Negative Thinking

Link to join the seminar on Teams 

As its title suggests, Geoffrey Batchen’s latest book, Negative/Positive: A History of Photography, begins with the negative, a foundational element of analog photography that is nonetheless usually ignored by historians. Batchen uses this thematic focus to offer a representative, rather than comprehensive, history of the photographic medium. The fact that a photograph is split between negative and positive manifestations means that its identity is always simultaneously divided and multiplied. The interaction of these two components was often spread out over time and space and could involve more than one person, giving photography the capacity to produce multiple copies of a given image and for that image to have many different looks, sizes and makers. This book traces these complications for both vernacular and canonical photographs. But it also considers a number of related issues crucial to any understanding of photography, from the business practices of professional photographers to the repetition of pose and setting that is so central to certain familiar photographic genres. Ranging from the daguerreotype to the digital image, the end result is a kind of little history of photography. But it is also a reflection on the politics of photographic discourse, where the negative is frequently treated as an other and pejoratively associated with the feminine and blackness. This paper will explore some of these issues, looking at particular examples as a way of initiating a debate about how we might henceforth evaluate the cultural significance of photographs.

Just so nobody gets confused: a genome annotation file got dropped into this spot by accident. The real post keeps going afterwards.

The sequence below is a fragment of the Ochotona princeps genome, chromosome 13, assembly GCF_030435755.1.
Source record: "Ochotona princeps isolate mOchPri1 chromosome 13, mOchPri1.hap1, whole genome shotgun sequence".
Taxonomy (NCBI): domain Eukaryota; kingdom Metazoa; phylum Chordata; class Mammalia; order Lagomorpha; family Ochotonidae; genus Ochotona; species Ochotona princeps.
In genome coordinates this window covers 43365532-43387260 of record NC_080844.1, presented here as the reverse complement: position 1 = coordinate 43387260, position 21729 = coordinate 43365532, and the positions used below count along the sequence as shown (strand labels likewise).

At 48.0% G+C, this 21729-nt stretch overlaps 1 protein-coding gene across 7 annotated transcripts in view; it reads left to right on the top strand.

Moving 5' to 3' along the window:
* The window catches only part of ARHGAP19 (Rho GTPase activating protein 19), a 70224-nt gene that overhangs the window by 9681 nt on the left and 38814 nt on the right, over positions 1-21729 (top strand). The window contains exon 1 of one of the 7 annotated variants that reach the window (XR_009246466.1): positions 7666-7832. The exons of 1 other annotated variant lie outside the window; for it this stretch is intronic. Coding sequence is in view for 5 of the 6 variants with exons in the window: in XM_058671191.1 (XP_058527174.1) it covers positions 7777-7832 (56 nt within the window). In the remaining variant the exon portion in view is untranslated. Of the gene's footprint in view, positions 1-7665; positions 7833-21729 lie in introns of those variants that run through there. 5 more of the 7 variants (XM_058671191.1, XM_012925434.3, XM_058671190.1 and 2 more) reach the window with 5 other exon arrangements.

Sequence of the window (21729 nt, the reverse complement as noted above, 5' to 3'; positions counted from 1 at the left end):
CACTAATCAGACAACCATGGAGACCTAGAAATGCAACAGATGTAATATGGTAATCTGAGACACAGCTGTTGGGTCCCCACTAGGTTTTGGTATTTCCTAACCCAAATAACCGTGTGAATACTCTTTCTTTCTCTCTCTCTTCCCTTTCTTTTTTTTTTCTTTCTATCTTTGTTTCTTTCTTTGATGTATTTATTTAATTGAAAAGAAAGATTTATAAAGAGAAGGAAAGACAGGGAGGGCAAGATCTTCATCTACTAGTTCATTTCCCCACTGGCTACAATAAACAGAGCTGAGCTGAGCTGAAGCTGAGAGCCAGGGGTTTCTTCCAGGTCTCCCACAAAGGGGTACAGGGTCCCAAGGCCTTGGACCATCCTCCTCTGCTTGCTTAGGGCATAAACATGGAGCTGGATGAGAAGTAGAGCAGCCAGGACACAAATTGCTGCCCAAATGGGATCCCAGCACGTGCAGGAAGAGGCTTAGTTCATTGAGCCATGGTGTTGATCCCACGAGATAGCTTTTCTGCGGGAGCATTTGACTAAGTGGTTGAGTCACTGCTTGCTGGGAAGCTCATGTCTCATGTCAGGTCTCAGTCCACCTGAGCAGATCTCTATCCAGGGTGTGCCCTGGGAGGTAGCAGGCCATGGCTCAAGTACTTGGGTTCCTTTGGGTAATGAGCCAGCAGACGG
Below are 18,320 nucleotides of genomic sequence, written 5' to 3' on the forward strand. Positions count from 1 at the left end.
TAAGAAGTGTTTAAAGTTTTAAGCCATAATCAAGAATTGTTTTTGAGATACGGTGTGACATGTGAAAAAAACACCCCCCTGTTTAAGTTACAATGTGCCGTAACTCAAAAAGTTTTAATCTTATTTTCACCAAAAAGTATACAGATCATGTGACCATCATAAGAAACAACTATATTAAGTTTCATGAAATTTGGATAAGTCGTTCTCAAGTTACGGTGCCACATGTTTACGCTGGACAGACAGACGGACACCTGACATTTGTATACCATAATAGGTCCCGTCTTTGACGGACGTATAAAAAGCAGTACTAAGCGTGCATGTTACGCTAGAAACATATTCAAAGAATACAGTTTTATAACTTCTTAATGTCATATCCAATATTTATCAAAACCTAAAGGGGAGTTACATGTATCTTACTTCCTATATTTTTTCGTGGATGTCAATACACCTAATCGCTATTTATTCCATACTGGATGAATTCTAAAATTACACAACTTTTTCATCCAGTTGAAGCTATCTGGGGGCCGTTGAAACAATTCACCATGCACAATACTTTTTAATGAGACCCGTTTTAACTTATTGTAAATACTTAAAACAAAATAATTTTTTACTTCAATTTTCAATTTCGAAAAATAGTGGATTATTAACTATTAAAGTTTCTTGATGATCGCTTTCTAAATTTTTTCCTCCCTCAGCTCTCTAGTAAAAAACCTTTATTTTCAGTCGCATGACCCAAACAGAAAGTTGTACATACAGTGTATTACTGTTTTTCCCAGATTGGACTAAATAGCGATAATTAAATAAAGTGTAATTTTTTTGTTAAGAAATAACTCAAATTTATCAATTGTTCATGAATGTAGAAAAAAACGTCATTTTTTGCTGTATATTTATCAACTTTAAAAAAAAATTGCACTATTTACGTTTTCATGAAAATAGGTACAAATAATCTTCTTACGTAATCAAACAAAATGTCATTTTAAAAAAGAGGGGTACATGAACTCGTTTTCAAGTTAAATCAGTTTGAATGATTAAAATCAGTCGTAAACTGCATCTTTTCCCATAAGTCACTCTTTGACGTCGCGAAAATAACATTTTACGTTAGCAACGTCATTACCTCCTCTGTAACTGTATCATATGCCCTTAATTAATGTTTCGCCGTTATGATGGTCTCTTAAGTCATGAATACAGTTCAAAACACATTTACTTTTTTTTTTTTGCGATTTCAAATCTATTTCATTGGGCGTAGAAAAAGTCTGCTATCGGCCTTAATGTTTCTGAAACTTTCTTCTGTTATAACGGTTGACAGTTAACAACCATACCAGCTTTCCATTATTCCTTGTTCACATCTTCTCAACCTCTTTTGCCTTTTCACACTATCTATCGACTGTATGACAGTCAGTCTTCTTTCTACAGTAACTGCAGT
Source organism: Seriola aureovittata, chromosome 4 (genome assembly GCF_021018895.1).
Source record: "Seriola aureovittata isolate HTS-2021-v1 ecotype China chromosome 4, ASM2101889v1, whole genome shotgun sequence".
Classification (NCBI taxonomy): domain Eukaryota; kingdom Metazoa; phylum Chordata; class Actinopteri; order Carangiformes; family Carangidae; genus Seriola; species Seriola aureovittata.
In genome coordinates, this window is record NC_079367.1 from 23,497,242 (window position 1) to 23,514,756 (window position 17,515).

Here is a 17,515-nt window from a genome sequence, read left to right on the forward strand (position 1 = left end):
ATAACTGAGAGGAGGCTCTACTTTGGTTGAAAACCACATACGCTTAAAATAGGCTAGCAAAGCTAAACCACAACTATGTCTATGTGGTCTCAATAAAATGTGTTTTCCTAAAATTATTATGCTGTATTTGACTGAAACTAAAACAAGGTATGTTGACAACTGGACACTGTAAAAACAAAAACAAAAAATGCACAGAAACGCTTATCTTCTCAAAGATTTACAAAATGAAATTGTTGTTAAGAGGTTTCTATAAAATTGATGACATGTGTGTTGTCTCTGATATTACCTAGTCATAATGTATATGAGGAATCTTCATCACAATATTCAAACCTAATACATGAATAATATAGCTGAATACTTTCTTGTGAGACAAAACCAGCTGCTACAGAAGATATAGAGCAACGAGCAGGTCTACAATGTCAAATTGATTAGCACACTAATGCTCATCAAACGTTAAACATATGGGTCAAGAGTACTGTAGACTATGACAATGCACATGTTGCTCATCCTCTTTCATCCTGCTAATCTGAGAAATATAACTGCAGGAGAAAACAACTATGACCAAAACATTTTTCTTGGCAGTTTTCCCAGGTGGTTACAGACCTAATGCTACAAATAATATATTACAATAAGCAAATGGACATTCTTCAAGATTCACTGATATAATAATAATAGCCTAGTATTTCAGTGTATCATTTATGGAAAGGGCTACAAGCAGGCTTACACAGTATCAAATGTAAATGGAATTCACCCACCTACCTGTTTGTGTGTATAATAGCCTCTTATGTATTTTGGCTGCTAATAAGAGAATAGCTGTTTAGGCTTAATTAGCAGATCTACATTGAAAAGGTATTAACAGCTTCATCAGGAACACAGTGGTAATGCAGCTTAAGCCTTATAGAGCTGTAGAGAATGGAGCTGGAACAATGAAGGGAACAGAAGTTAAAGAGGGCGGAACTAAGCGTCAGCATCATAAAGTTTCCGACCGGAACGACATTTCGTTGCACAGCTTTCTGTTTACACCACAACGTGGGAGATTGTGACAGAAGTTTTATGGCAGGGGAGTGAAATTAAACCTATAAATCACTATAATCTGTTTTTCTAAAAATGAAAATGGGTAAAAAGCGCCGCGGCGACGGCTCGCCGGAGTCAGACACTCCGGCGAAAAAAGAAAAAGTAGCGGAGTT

Geoffrey Batchen is the Professor of History of Art at the University of Oxford.

This seminar was originally scheduled for 12 November.

Pitt Rivers Museum Research Seminar in Visual, Material and Museum Anthropology, Michaelmas 2021

Online on Teams (the link is above)

Fridays, 12pm-1.30pm (Weeks 1-3 and 5-8)

Convened by Elizabeth Hallam and Clare Harris